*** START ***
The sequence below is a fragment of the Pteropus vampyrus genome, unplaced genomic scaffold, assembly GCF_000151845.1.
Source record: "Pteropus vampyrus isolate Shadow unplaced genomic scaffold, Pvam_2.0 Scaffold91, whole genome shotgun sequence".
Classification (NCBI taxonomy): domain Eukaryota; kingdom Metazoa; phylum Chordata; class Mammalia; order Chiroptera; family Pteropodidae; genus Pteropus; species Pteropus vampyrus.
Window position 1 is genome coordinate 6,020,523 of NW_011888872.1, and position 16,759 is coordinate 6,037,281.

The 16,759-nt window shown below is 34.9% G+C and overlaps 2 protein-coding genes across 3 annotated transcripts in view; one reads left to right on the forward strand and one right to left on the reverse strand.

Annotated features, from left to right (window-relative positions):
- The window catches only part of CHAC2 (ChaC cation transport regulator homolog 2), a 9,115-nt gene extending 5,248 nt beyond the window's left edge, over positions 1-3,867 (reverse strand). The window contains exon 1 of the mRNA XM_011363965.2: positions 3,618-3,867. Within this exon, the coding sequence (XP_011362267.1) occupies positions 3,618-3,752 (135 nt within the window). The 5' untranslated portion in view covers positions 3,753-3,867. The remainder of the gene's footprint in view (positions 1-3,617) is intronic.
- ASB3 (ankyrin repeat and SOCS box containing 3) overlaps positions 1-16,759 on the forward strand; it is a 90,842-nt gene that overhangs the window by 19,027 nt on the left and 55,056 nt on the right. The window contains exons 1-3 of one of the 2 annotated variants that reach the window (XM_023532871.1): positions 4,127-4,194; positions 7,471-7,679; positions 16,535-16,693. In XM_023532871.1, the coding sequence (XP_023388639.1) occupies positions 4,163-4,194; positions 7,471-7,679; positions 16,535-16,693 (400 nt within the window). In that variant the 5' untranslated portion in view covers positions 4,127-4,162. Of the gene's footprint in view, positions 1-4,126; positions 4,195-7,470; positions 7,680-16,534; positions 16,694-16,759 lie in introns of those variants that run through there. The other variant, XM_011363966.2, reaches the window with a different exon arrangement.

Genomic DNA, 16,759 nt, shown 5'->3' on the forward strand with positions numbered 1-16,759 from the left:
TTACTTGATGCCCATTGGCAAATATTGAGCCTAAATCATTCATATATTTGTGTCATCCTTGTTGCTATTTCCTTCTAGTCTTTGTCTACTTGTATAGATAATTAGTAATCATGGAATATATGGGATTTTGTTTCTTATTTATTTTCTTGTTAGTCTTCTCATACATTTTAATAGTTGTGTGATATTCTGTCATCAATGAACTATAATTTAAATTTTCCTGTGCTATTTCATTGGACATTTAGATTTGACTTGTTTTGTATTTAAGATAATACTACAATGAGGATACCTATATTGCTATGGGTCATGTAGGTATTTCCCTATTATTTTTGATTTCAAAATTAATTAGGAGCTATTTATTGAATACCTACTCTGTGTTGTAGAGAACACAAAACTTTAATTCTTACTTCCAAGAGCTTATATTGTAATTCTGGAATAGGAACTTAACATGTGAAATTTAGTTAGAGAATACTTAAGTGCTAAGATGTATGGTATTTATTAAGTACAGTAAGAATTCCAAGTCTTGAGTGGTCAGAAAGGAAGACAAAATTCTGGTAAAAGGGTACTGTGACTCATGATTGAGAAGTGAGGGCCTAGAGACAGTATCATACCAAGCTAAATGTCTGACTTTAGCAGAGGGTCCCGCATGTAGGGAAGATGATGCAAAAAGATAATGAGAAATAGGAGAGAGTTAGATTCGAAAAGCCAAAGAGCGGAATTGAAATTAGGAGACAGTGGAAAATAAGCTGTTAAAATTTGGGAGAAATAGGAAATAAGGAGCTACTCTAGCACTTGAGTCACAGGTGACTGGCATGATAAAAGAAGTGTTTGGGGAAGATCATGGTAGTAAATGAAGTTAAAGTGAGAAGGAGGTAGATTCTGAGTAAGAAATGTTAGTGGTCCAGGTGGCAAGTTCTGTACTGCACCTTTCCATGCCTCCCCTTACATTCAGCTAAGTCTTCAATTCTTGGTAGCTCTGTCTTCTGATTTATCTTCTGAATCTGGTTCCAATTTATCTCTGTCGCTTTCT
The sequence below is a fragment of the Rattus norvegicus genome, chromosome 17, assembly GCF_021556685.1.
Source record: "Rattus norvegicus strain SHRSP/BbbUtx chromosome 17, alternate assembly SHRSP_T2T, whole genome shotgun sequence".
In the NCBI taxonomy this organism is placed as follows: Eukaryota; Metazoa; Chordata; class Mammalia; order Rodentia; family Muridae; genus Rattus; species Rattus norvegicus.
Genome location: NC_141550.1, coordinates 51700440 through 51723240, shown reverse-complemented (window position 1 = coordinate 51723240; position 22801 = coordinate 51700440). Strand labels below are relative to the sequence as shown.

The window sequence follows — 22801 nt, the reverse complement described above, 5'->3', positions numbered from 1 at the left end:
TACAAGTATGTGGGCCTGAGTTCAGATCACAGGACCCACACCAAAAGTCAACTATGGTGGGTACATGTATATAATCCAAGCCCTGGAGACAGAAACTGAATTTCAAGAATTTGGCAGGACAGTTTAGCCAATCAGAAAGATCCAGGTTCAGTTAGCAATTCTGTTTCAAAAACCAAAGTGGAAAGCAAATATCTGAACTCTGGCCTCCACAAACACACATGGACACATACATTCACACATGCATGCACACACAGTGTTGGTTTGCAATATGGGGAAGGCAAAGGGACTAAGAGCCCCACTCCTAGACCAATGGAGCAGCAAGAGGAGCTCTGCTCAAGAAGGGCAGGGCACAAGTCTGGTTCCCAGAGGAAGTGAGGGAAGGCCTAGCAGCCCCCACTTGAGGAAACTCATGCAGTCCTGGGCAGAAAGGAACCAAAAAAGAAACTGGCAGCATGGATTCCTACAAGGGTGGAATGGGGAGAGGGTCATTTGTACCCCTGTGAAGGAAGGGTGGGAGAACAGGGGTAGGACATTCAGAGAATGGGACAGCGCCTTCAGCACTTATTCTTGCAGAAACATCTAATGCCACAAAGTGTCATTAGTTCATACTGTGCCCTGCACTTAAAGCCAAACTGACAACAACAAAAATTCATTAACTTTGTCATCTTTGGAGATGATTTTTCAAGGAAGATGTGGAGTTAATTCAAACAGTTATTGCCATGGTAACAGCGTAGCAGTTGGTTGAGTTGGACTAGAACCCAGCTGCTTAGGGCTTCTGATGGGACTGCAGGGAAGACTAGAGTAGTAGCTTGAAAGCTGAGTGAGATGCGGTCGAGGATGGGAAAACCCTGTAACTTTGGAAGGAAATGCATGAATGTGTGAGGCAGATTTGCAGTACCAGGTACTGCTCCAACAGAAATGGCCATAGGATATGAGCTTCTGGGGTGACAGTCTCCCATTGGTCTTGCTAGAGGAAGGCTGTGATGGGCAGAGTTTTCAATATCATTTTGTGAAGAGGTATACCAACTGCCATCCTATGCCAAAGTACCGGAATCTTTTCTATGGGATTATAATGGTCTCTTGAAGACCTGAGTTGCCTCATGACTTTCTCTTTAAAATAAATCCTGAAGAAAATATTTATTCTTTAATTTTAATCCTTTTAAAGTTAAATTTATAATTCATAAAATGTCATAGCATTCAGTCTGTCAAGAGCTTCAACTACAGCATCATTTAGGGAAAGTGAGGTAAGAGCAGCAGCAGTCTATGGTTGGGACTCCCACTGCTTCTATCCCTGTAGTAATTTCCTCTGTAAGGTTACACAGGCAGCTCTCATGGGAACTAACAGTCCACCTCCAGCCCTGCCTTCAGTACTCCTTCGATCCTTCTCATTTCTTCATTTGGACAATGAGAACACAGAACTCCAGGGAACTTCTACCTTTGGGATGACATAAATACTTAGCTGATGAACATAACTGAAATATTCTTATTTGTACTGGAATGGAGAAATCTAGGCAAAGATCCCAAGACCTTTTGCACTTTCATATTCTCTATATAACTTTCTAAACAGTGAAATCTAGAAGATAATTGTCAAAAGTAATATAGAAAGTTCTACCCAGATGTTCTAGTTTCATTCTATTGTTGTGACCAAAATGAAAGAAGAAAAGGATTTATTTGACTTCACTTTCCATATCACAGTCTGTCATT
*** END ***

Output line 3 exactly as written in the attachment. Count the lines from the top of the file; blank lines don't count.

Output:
Classification (NCBI taxonomy): domain Eukaryota; kingdom Metazoa; phylum Chordata; class Mammalia; order Chiroptera; family Pteropodidae; genus Pteropus; species Pteropus vampyrus.